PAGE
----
Six Years Old and Ready for High School

“You can help me if you want,” Tina invites me. She says she has to clean up her room, but she really wants to arrange her cupboard.

I so much enjoy the quiet as I sit on the bed, watching a busy little girl absorbed in her chosen task.

And I enjoy her singing! Tina sings little impromptu songs—“He’s always alive and watching over you”,  “God died for us but we don’t have to be sad because He’s always alive,” and “God loves you, God loves you so very much.”

She decides to pack a purple plastic case “for when I’m in high school.” Tina sharpens two pencils at both ends (for surely high school is even more demanding than kindergarten). She already has a nice pen, and I give her a company pen to go with it. She sharpens two fat crayons and packs a green marker, a yellow highlighter and a pencil sharpener. She wonders about packing a paintbrush or two, but I say high school students probably use different brushes for art class. Tina closes the case and puts it on the shelf, all ready for high school!

Before supper we read from her mom’s Bible. I choose the parable of the sheep and the goats in Matthew 25, and explain that she and her mom were doing Jesus’ work when they visited shut-ins.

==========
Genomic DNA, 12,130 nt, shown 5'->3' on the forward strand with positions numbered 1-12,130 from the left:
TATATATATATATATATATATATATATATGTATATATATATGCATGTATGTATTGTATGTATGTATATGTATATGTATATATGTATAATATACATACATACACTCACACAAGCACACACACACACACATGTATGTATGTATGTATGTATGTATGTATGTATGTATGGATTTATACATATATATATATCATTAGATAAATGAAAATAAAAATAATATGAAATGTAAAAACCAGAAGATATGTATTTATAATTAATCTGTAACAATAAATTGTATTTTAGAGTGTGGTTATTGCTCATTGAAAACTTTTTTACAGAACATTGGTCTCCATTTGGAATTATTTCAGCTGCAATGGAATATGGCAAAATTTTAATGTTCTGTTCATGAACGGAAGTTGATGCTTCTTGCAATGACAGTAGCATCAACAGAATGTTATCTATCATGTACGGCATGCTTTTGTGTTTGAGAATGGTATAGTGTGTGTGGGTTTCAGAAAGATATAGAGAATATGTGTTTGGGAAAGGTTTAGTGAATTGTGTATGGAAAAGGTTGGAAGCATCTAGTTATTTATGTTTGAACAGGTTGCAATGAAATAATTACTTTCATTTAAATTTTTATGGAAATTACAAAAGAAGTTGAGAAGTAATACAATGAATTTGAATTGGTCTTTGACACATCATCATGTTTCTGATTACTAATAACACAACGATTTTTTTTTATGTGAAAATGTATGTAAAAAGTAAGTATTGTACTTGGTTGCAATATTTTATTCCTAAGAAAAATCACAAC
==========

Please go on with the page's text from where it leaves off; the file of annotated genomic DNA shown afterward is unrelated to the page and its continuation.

It’s a three-story night, and Tina chooses three of the days of Creation from her Bible story book.

During the stories, she struggles to stuff a pillow inside a unicorn costume. “She has a baby in her tummy,” Tina explains. Readers who have never shared a bed with a unicorn in labor and her midwife may be ill prepared to appreciate what goes on when the light is switched off.

Contractions are intense and close together, but, like most other births, this one is worth it. After her client’s trying labor and delivery, the proud midwife produces a little brown and white stuffed horse from under the covers with the happy announcement,  “She borned a baby!” The filly’s twin soon emerges—a little black foal.

Thank You, God, for a sweet evening with Tina.

For I was hungry and you gave me something to eat, I was thirsty and you gave me something to drink, I was a stranger and you invited me in, 36 I needed clothes and you clothed me,  I was sick and you looked after me,  I was in prison and you came to visit me.’

37 “Then the righteous will answer him, ‘Lord, when did we see you hungry and feed you, or thirsty and give you something to drink? 38 When did we see you a stranger and invite you in, or needing clothes and clothe you? 39 When did we see you sick or in prison and go to visit you?’

40 “The King will reply, ‘Truly I tell you, whatever you did for one of the least of these brothers and sisters of mine, you did for me.’

Matthew 25: 35-40  (New International Version)


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